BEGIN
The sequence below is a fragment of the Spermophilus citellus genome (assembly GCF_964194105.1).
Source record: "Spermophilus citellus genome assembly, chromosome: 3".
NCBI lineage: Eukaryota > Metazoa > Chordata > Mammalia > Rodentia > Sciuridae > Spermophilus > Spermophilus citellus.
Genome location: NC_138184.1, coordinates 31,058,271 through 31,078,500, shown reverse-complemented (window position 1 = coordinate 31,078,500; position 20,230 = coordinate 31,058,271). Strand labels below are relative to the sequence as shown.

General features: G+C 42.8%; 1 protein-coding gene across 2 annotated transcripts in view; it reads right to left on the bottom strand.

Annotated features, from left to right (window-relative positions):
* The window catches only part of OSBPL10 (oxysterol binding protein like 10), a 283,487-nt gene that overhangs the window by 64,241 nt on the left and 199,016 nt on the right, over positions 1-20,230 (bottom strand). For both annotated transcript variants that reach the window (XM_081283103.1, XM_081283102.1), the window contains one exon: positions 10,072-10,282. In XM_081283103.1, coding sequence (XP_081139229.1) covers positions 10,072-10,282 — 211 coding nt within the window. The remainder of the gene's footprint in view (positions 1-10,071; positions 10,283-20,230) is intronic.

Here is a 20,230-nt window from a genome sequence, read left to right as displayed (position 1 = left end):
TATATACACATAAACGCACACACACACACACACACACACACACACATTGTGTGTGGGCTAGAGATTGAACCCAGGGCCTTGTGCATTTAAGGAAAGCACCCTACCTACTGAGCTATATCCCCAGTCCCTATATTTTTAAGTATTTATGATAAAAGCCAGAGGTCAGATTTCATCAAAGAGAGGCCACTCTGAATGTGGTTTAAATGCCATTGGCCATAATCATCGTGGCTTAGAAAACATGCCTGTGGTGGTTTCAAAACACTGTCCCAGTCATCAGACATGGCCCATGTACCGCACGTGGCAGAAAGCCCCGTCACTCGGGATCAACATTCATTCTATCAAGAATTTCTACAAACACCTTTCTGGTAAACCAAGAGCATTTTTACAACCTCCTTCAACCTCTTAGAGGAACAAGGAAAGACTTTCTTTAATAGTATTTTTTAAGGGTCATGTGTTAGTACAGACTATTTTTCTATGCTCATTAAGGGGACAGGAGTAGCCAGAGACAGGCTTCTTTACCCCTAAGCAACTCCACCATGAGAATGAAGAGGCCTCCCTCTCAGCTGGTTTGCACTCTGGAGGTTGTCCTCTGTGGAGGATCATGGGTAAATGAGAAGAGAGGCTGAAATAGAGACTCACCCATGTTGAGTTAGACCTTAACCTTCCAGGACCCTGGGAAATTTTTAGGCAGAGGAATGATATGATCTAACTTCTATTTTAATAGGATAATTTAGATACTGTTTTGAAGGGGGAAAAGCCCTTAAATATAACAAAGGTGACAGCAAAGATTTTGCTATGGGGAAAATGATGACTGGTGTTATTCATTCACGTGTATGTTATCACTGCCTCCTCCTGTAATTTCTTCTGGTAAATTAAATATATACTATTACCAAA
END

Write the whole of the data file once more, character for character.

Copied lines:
The sequence below is a fragment of the Spermophilus citellus genome (assembly GCF_964194105.1).
Source record: "Spermophilus citellus genome assembly, chromosome: 3".
NCBI lineage: Eukaryota > Metazoa > Chordata > Mammalia > Rodentia > Sciuridae > Spermophilus > Spermophilus citellus.
Genome location: NC_138184.1, coordinates 31,058,271 through 31,078,500, shown reverse-complemented (window position 1 = coordinate 31,078,500; position 20,230 = coordinate 31,058,271). Strand labels below are relative to the sequence as shown.

General features: G+C 42.8%; 1 protein-coding gene across 2 annotated transcripts in view; it reads right to left on the bottom strand.

Annotated features, from left to right (window-relative positions):
* The window catches only part of OSBPL10 (oxysterol binding protein like 10), a 283,487-nt gene that overhangs the window by 64,241 nt on the left and 199,016 nt on the right, over positions 1-20,230 (bottom strand). For both annotated transcript variants that reach the window (XM_081283103.1, XM_081283102.1), the window contains one exon: positions 10,072-10,282. In XM_081283103.1, coding sequence (XP_081139229.1) covers positions 10,072-10,282 — 211 coding nt within the window. The remainder of the gene's footprint in view (positions 1-10,071; positions 10,283-20,230) is intronic.

Here is a 20,230-nt window from a genome sequence, read left to right as displayed (position 1 = left end):
TATATACACATAAACGCACACACACACACACACACACACACACACATTGTGTGTGGGCTAGAGATTGAACCCAGGGCCTTGTGCATTTAAGGAAAGCACCCTACCTACTGAGCTATATCCCCAGTCCCTATATTTTTAAGTATTTATGATAAAAGCCAGAGGTCAGATTTCATCAAAGAGAGGCCACTCTGAATGTGGTTTAAATGCCATTGGCCATAATCATCGTGGCTTAGAAAACATGCCTGTGGTGGTTTCAAAACACTGTCCCAGTCATCAGACATGGCCCATGTACCGCACGTGGCAGAAAGCCCCGTCACTCGGGATCAACATTCATTCTATCAAGAATTTCTACAAACACCTTTCTGGTAAACCAAGAGCATTTTTACAACCTCCTTCAACCTCTTAGAGGAACAAGGAAAGACTTTCTTTAATAGTATTTTTTAAGGGTCATGTGTTAGTACAGACTATTTTTCTATGCTCATTAAGGGGACAGGAGTAGCCAGAGACAGGCTTCTTTACCCCTAAGCAACTCCACCATGAGAATGAAGAGGCCTCCCTCTCAGCTGGTTTGCACTCTGGAGGTTGTCCTCTGTGGAGGATCATGGGTAAATGAGAAGAGAGGCTGAAATAGAGACTCACCCATGTTGAGTTAGACCTTAACCTTCCAGGACCCTGGGAAATTTTTAGGCAGAGGAATGATATGATCTAACTTCTATTTTAATAGGATAATTTAGATACTGTTTTGAAGGGGGAAAAGCCCTTAAATATAACAAAGGTGACAGCAAAGATTTTGCTATGGGGAAAATGATGACTGGTGTTATTCATTCACGTGTATGTTATCACTGCCTCCTCCTGTAATTTCTTCTGGTAAATTAAATATATACTATTACCAAA